Thursday, August 28, 2008

Privatization Paying Off in Indiana

From Reason's "Out of Control" Blog, we get this post on privatization efforts in Indiana, including the Indiana Toll Road lease and the positive impact those are having for the state.

Referencing Leonard Gilroy's article on the subject:

Without the toll road lease, these projects would likely have never materialized, or they would have necessitated tax increases to move forward. And Indiana has also earned over $360 million in interest on the upfront payment in just two years (over $185,000 per day, at current rates), which will be used to fund additional state and local transportation projects for decades.

More Illinois Budget Trouble

We posted the September issue of the Heartland Institute's "Budget & Tax News" earlier this week. If you didn't have a chance to read it, you may enjoy this article on the latest drama from Illinois...

Illinois Is Playing a Dangerous Game with its Broken Annual Budget Process
By: Sheila Weinberg
For the second year in a row the Illinois state government started its fiscal year, which began July 1, without an approved budget. Legislators passed a 2009 budget by the May 31, 2008 deadline, but the governor refused to sign it.

Lawmakers acknowledged the budget was about $2 billion out of whack, and on July 9 Gov. Rod Blagojevich (D) vetoed $1.4 billion in spending.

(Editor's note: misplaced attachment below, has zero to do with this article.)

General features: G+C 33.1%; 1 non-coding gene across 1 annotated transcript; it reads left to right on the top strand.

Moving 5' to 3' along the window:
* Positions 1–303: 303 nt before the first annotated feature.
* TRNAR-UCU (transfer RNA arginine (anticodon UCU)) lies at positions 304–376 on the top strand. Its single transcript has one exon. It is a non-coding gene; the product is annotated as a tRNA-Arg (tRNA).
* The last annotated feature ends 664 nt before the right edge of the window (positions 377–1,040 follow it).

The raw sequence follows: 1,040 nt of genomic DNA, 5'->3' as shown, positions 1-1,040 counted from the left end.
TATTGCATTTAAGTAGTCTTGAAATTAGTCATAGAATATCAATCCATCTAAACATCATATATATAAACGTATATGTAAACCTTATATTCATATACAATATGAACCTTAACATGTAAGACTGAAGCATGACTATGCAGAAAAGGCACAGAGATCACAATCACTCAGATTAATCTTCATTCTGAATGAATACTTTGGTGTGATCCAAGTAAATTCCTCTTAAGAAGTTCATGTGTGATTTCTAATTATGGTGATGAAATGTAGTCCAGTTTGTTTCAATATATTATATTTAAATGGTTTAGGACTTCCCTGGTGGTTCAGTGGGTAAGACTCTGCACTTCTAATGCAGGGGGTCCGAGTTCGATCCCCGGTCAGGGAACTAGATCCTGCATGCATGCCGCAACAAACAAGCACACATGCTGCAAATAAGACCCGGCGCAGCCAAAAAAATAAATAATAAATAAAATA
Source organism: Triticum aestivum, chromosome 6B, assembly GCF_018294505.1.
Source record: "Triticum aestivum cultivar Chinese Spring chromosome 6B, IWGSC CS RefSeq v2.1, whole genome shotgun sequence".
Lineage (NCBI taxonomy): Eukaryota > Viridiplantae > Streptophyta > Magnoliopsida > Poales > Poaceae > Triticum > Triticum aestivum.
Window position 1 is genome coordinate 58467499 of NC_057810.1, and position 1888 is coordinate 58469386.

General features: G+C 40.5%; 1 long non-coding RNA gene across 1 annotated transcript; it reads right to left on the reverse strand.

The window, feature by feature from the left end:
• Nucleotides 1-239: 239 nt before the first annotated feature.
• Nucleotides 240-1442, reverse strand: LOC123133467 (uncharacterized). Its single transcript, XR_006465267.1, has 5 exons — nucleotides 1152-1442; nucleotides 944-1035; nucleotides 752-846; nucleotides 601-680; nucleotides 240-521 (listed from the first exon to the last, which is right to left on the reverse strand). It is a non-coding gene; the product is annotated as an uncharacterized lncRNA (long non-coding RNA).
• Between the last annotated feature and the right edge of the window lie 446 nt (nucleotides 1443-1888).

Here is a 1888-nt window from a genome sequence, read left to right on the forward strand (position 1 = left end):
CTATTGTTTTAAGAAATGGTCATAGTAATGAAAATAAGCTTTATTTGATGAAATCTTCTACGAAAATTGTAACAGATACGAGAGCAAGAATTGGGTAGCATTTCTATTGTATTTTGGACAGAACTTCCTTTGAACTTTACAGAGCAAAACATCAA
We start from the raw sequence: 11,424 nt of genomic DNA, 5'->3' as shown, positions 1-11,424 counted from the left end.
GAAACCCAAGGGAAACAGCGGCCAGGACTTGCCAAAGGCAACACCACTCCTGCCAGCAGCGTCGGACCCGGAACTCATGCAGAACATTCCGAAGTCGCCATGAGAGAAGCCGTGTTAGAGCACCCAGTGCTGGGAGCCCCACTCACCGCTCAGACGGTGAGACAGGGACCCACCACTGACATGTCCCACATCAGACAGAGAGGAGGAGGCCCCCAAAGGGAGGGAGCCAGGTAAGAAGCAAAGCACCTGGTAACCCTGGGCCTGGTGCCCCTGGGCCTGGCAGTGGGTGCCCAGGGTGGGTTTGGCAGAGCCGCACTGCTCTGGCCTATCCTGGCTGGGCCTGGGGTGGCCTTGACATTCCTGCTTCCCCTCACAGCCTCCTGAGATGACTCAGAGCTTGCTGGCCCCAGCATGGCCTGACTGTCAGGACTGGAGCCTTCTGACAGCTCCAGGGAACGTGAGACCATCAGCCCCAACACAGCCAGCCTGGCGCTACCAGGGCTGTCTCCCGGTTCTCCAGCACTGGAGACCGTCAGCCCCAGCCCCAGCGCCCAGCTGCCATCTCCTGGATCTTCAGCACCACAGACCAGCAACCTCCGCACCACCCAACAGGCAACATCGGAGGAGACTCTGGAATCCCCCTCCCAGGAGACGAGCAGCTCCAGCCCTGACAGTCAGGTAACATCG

About one week later the governor called lawmakers back to boost taxes or fees to stave off the cuts, but House members instead restored $480 million of cuts. Senators took no action, so the cuts remain. So does the budget imbalance.

Unfortunately, the budget game the state's politicians are playing is far from harmless.

Ted Hampton, a Moody's bond rating agency assistant vice president, recently issued a press statement saying a state that repeatedly starts its fiscal year without a budget is viewed as having "political polarization." That could adversely affect bond ratings, cost taxpayers higher interest payments, and make it more difficult to place state bonds, he added.

Continue reading...

"Getting Government Out of the Way"

In case you missed it, a great read by Dr. Ed Feulner over at the Heritage Foundation on the issue of minimum wage and unemployment rates.

Free enterprise has built America into the most prosperous nation the world has ever known. We have always embraced new ideas. We have always relied on the ingenuity of individuals and free markets to solve problems.

Wednesday, August 27, 2008

Shine a light on education spending

The Grassroot Institute of Hawaii is kicking off a new education transparency intitiative.

In the pre-release: Shining the Light on Education Spending in Hawaii: Where Do Our Public Education Dollars Go?, Laura Brown notes:

Every year these DOE "cry wolf" tactics dupe the public into believing that Hawaii’s public education is under funded, but this time the Governor simultaneously released news that 651 DOE personnel recently attended a
conference at a Disneyland Resort in Orlando, Florida at a cost of at least $1.2
million. In response, a flood of skeptical comments from the public filled the commentary sections of the daily newspapers.